Shasta Community College will continue to partner with California Humanities to build democracy through journalism education this academic year. The local college is one of eight community colleges across the state who received funding through the Democracy and the Informed Citizen Emerging Journalism Fellowship in 2021.
Rosa Yadira Contreras, who grew up in Fall River Mills, was one of Shasta College’s two journalism fellows during the 2021 spring semester. She said when her Shasta College history teacher, Chris Rodriguez, reached out to invite her to the fellowship, she was excited to be part of something that involved younger voices in the democratic process.
She was also excited to tell a deeper story. As a young person, Contreras said, she notices how many pictures she and others share on social media, but also how rarely those pictures tell the deeper stories of their real lives.
“It was such an important moment for me personally,” Contreras says, “to decide what story I wanted to tell and how I was going to tell it.” Contreras, whose mother is an agricultural worker, originally wanted to write about the experiences of that community.
Eventually she decided to tell her own story instead, writing about how Deferred Action for Childhood Arrivals, or DACA, has impacted the lives of thousands of immigrant youth, including herself.
Contreras says after choosing her topic she waited until the weekend before the piece was due to begin writing. “Only because I was scared,” she says. “I know that sounds funny because I was writing about myself. But I was terrified to talk about my experience.”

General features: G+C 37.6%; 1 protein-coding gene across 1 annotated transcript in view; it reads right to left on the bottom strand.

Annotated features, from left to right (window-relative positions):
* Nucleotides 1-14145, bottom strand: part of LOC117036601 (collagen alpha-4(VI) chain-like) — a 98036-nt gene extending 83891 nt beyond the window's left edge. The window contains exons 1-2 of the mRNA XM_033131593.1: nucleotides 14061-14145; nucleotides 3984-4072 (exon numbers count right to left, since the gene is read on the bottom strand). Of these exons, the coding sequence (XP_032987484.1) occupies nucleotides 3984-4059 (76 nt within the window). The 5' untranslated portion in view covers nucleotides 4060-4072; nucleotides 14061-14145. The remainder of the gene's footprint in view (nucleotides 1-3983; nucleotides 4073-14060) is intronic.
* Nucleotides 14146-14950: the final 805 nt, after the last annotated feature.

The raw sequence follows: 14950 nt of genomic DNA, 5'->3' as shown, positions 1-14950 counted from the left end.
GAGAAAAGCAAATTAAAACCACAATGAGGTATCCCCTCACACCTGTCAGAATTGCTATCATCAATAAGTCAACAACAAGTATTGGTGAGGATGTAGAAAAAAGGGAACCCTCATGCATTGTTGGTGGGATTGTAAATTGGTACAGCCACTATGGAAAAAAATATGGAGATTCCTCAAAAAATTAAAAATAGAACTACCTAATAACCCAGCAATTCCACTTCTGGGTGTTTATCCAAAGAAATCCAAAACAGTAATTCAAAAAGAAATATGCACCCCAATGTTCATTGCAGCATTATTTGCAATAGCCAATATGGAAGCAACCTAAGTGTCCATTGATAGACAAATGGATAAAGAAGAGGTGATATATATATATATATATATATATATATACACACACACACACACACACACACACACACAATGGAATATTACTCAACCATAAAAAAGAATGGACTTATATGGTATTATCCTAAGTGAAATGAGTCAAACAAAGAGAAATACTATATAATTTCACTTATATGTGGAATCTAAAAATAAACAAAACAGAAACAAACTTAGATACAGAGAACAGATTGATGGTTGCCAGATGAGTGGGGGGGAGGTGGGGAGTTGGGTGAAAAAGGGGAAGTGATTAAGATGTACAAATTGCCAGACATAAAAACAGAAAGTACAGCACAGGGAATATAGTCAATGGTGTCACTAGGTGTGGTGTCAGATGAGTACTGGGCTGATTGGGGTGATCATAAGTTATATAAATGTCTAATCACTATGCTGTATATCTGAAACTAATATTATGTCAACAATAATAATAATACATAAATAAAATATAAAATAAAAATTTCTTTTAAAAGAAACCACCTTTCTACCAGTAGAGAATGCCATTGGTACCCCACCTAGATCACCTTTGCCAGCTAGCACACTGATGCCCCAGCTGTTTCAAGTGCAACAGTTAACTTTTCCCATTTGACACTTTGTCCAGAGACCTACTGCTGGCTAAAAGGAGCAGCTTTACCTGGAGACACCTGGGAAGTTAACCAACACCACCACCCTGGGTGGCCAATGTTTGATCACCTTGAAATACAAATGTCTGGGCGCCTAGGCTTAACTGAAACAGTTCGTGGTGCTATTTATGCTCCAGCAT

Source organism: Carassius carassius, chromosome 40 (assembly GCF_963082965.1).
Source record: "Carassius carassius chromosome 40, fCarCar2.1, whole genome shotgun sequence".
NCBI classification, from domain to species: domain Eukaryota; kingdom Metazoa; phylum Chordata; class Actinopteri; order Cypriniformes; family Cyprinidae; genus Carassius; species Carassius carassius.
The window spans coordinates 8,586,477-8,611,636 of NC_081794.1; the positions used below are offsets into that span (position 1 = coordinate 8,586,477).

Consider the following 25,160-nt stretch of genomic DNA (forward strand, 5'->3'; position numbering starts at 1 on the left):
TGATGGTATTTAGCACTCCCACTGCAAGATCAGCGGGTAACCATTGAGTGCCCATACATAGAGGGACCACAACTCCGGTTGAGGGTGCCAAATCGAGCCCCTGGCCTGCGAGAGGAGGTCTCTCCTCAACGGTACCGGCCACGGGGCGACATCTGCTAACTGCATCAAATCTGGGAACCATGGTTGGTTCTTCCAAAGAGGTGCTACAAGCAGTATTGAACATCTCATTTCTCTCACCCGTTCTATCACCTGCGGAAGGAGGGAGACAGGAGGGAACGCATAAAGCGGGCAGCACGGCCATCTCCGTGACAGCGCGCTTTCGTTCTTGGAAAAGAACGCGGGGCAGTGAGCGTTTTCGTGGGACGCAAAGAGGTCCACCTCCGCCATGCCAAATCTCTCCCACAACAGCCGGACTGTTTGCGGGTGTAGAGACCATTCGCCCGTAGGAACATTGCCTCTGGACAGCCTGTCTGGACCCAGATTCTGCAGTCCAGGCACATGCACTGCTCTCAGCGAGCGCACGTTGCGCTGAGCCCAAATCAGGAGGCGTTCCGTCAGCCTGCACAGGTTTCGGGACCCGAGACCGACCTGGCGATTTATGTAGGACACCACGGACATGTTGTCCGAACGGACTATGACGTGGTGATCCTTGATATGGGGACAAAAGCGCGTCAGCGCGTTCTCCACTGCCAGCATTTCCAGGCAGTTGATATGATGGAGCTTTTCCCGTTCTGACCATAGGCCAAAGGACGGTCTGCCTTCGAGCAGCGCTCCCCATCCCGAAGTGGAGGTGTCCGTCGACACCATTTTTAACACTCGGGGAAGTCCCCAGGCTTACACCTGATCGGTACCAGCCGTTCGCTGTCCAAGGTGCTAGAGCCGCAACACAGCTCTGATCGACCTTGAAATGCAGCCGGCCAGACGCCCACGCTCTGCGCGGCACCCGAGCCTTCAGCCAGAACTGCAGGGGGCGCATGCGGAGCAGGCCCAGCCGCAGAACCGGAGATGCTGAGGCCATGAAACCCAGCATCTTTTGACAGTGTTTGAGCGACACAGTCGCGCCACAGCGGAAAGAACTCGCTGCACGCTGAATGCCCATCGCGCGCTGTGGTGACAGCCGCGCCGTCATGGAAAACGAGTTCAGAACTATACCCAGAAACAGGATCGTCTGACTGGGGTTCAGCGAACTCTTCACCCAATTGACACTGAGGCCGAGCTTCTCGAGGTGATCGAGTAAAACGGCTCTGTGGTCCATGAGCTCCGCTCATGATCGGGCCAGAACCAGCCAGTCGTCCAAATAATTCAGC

While the actual writing of her piece went quickly, the emotions her writing brought to the surface were hard to process. Sharing the story with her sister also brought up deep feelings, she said, and she has still not shared the piece with her Spanish-speaking mom because the piece is written in English. Contreras also interviewed another student who is a fellow DACA recipient. Listening to that student cry during her interview reminded Contreras of how much of what DACA recipients experience usually remains hidden from the world.
She’s currently working as a case worker for Indian Child Welfare, a job she loves, but she says her dream is still to become a full-time journalist someday. Regardless, she says the networking and connections she made with journalists, mentors and other students during the fellowship will remain with her forever.
Jim Dyar, Shasta College Writing Center Coordinator and a former full-time journalist for twenty years says he thinks the fellowship helps build a better understanding of the role of media in the students who participate.
“I think that anyone in (the fellowship) is getting a real glimpse into the importance of journalism,” Dyar says. “How multi-faceted journalism is, it’s potential to . . .communicate something that can change people’s perspectives. Journalism really can make an impact and get something wrong changed.”
He says campus community newspapers used to be strong enough to provide that to the college community but they’ve been “decimated” in recent years. “We need these inroads back into journalism,” Dyar says, “That’s what I like about this program.
John Lightfoot, a Senior Program Officer with California Humanities, says the journalism fellowship was developed with funding from the Andrew W. Mellon Foundation. That funding was designated to address the intersection between journalism and democracy and “the dire straits that journalism finds itself in,” Lightfoot says.
Chris Rodriguez, Heather Wylie and Jim Dyar serve as mentors to the journalism fellows at Shasta College.
On Sunday, Shasta Scout will publish Contreras piece on her experience as a DACA recipient growing up in Shasta County.